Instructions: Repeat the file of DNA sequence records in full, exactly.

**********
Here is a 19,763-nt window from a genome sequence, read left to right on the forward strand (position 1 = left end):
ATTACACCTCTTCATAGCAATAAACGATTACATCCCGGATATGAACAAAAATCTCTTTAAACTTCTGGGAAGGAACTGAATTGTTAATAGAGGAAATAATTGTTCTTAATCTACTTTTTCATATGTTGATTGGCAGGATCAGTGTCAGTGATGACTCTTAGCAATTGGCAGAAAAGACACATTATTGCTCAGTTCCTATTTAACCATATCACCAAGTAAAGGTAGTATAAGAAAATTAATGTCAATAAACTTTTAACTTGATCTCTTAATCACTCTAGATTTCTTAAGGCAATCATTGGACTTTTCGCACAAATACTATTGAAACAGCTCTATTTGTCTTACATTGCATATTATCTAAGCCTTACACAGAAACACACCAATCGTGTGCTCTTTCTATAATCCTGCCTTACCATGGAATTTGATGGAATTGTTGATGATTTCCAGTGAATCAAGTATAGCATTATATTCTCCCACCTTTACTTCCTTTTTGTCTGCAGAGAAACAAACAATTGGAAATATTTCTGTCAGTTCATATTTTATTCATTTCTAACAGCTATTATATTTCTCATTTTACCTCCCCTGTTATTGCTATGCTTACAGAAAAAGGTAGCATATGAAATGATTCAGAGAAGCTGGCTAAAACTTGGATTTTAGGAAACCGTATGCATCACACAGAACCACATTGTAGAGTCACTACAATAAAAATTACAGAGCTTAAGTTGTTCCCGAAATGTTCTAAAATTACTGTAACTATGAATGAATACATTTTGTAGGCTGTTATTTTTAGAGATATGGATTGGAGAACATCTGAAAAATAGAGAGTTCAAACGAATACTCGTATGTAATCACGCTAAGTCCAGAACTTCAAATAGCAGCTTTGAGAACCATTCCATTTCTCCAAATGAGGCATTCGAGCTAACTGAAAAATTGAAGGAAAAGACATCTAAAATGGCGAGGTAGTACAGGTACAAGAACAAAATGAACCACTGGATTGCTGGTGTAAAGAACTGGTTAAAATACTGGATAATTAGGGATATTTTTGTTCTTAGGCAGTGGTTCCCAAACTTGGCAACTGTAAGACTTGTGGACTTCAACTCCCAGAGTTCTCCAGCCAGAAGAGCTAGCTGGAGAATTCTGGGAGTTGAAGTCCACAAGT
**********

Here is a 19,763-nt window from a genome sequence, read left to right on the forward strand (position 1 = left end):
ATTACACCTCTTCATAGCAATAAACGATTACATCCCGGATATGAACAAAAATCTCTTTAAACTTCTGGGAAGGAACTGAATTGTTAATAGAGGAAATAATTGTTCTTAATCTACTTTTTCATATGTTGATTGGCAGGATCAGTGTCAGTGATGACTCTTAGCAATTGGCAGAAAAGACACATTATTGCTCAGTTCCTATTTAACCATATCACCAAGTAAAGGTAGTATAAGAAAATTAATGTCAATAAACTTTTAACTTGATCTCTTAATCACTCTAGATTTCTTAAGGCAATCATTGGACTTTTCGCACAAATACTATTGAAACAGCTCTATTTGTCTTACATTGCATATTATCTAAGCCTTACACAGAAACACACCAATCGTGTGCTCTTTCTATAATCCTGCCTTACCATGGAATTTGATGGAATTGTTGATGATTTCCAGTGAATCAAGTATAGCATTATATTCTCCCACCTTTACTTCCTTTTTGTCTGCAGAGAAACAAACAATTGGAAATATTTCTGTCAGTTCATATTTTATTCATTTCTAACAGCTATTATATTTCTCATTTTACCTCCCCTGTTATTGCTATGCTTACAGAAAAAGGTAGCATATGAAATGATTCAGAGAAGCTGGCTAAAACTTGGATTTTAGGAAACCGTATGCATCACACAGAACCACATTGTAGAGTCACTACAATAAAAATTACAGAGCTTAAGTTGTTCCCGAAATGTTCTAAAATTACTGTAACTATGAATGAATACATTTTGTAGGCTGTTATTTTTAGAGATATGGATTGGAGAACATCTGAAAAATAGAGAGTTCAAACGAATACTCGTATGTAATCACGCTAAGTCCAGAACTTCAAATAGCAGCTTTGAGAACCATTCCATTTCTCCAAATGAGGCATTCGAGCTAACTGAAAAATTGAAGGAAAAGACATCTAAAATGGCGAGGTAGTACAGGTACAAGAACAAAATGAACCACTGGATTGCTGGTGTAAAGAACTGGTTAAAATACTGGATAATTAGGGATATTTTTGTTCTTAGGCAGTGGTTCCCAAACTTGGCAACTGTAAGACTTGTGGACTTCAACTCCCAGAGTTCTCCAGCCAGAAGAGCTAGCTGGAGAATTCTGGGAGTTGAAGTCCACAAGT